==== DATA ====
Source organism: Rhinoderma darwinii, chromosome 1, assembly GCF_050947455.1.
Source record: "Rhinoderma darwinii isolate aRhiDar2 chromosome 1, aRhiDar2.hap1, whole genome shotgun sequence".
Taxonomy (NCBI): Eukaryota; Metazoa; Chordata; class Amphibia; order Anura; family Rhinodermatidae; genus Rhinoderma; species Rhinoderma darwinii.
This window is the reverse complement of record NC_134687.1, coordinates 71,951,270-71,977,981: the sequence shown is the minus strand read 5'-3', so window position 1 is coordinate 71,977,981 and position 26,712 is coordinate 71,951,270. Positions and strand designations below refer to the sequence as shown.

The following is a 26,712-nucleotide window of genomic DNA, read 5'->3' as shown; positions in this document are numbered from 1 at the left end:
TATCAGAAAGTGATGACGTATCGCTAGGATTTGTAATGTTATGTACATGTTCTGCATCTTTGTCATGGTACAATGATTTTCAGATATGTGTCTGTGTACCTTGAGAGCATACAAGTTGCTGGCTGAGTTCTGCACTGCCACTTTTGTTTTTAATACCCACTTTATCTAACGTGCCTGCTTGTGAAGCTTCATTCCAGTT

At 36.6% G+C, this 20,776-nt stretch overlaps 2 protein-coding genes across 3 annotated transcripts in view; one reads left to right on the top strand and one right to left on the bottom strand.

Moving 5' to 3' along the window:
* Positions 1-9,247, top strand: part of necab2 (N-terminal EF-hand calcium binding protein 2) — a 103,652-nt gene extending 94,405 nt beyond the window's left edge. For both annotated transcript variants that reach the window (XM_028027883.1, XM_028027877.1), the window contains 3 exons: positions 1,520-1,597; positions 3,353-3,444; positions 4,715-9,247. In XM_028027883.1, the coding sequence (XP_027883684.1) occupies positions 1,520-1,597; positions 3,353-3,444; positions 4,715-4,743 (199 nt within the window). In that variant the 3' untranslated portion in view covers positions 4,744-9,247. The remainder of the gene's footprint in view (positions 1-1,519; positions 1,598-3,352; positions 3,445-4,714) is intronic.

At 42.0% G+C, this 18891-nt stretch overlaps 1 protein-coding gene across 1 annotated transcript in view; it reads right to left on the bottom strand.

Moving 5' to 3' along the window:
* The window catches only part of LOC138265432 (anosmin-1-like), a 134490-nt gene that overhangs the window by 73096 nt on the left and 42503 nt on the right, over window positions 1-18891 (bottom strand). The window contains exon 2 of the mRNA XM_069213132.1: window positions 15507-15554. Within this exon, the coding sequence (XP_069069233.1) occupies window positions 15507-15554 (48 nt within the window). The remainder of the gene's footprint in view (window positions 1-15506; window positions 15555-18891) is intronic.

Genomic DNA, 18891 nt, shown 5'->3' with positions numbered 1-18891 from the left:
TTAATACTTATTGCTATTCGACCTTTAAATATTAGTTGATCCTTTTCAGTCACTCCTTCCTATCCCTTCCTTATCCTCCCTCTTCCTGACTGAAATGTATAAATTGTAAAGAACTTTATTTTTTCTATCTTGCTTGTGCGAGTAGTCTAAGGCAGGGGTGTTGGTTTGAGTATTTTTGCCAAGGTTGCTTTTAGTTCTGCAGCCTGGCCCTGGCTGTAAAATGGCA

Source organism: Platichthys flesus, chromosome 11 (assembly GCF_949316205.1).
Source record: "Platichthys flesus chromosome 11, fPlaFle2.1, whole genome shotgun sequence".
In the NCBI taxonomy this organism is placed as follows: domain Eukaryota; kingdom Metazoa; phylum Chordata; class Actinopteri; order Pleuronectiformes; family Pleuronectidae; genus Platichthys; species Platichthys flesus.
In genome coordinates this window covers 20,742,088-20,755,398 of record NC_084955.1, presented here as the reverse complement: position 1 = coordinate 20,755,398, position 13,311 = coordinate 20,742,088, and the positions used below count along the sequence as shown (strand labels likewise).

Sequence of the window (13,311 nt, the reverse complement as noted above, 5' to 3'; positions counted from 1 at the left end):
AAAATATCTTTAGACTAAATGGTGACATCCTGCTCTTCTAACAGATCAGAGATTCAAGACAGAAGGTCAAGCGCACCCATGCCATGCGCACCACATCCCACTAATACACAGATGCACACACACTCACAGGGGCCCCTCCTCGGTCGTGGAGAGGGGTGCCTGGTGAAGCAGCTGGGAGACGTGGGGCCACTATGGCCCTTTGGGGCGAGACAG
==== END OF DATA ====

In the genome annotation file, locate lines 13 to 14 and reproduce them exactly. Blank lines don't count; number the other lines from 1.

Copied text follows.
Genomic DNA, 18891 nt, shown 5'->3' with positions numbered 1-18891 from the left:
TTAATACTTATTGCTATTCGACCTTTAAATATTAGTTGATCCTTTTCAGTCACTCCTTCCTATCCCTTCCTTATCCTCCCTCTTCCTGACTGAAATGTATAAATTGTAAAGAACTTTATTTTTTCTATCTTGCTTGTGCGAGTAGTCTAAGGCAGGGGTGTTGGTTTGAGTATTTTTGCCAAGGTTGCTTTTAGTTCTGCAGCCTGGCCCTGGCTGTAAAATGGCA